Solar Power Farm vs Solar Panels in Your Home Solar Power Farm vs Solar Panels in Your Home
Whether solar power is generated by large-scale farms or from panels located on the roofs of homes, it is a clean energy source with a tremendous upside. Critics of solar power say it is costly and inefficient. Others point out the fossil fuel inputs that it requires, lessening its net energy output. While keeping the disadvantages of solar power well in mind, understanding its attributes and advantages is equally important. There are a number of differences between solar power produced at a farm and that produced at a home, although both are viable forms of harnessing the clean energy from the sun. In the future as more solar farms are built and more people install solar panels on their homes, you will have a choice of how you want to receive your power, so it is best to understand both sources.
Solar farms are large-scale solar power producing facilities designed to supply power to whole cities. One such farm is the proposed Topaz Solar Farm in California. It will be 9.5 square miles of photovoltaic panels designed to produce 1,100 gigawatts per year. It is a billion dollar investment by a large solar power firm geared to power homes and businesses on a very large scale. Topaz Solar Farm will produce a total of 550 megawatts, enough to power over 500,000 homes.
Being that they require institutional investment, solar farms provide power that is sold to consumers. They will serve a similar purpose as hydroelectric dams, nuclear, coal or natural gas plants in that they will be privately owned but subsidized by the government. Customers will be charged–as they are now–on a per kilowatt-hour basis.
Solar Panels at Home
On a much smaller scale, solar panels installed on the roofs of homes work in the same way as photovoltaic panels at a farm. They capture the sun’s energy so it can be converted into alternating current and used to power electronics, lights and appliances. The biggest difference between the two, of course, is the scale. A few solar panels on your roof may supplement your power needs, and depending on the amount of sun you receive, the number of panels you have and their efficiency, it might power your entire home during the day. Home solar panels are purely for individual use, though. In some cases, if your home panels generate an excess amount of power, the utility company will buy it from you. Power cannot be stored for long—it must be used.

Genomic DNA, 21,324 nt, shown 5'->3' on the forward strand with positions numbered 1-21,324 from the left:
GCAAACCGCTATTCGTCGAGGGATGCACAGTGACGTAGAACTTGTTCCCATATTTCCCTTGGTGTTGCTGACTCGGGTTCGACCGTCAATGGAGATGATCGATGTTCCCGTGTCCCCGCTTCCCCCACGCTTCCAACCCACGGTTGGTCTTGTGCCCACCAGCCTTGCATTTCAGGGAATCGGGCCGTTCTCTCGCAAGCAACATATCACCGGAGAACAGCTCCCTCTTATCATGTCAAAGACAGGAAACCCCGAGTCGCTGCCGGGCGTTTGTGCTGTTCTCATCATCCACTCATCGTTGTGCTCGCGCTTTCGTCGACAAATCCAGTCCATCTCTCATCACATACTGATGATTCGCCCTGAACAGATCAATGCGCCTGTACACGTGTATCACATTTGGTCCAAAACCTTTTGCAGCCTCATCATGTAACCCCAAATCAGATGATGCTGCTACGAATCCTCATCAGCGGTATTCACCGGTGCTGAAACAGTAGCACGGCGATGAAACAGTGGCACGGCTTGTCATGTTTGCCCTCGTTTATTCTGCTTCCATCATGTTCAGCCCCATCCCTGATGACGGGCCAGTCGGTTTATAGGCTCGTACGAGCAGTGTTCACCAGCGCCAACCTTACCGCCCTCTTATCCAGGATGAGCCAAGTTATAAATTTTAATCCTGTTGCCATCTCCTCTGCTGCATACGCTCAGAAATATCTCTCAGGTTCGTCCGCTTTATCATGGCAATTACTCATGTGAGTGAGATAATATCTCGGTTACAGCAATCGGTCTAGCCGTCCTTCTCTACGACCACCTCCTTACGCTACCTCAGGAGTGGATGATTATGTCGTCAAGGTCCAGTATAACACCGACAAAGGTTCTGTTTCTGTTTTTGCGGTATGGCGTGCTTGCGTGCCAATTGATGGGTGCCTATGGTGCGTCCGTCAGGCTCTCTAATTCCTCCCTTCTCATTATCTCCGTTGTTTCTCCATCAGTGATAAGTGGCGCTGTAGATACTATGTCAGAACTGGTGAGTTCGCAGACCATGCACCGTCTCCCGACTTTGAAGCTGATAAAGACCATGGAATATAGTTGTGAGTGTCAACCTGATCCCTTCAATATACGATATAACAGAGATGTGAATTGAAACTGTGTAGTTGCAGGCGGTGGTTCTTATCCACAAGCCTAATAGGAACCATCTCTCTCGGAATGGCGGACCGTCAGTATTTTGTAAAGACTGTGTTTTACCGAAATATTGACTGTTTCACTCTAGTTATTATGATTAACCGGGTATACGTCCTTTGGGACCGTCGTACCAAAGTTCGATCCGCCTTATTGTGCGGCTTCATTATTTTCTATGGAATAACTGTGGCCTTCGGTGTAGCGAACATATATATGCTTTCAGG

Rather than buy all of your power, your home solar panels produce a percentage of what you need. After the initial investment of materials and installation, home solar panels make it so you have to buy less from the power company if any at all. One of main ideas behind installing solar panels at home is getting off the grid. In other words, generating power yourself so you can disconnect from the utility lines. You may be able to sell power to your energy provider, so truly disconnecting is not advisable. Home solar panels put the power, so to speak, in your hands.
Solar farms are a new form of institutional power generation. They are similar to hydroelectric and other facilities in that they generate large amounts of energy for private sale, but they produce energy cleanly and renewably. Solar panels at home produce power for your home alone, unless they produce an excess at which point you can sell it to the power company. Both methods produce clean energy, though. The difference is mainly the scale at which it is produced.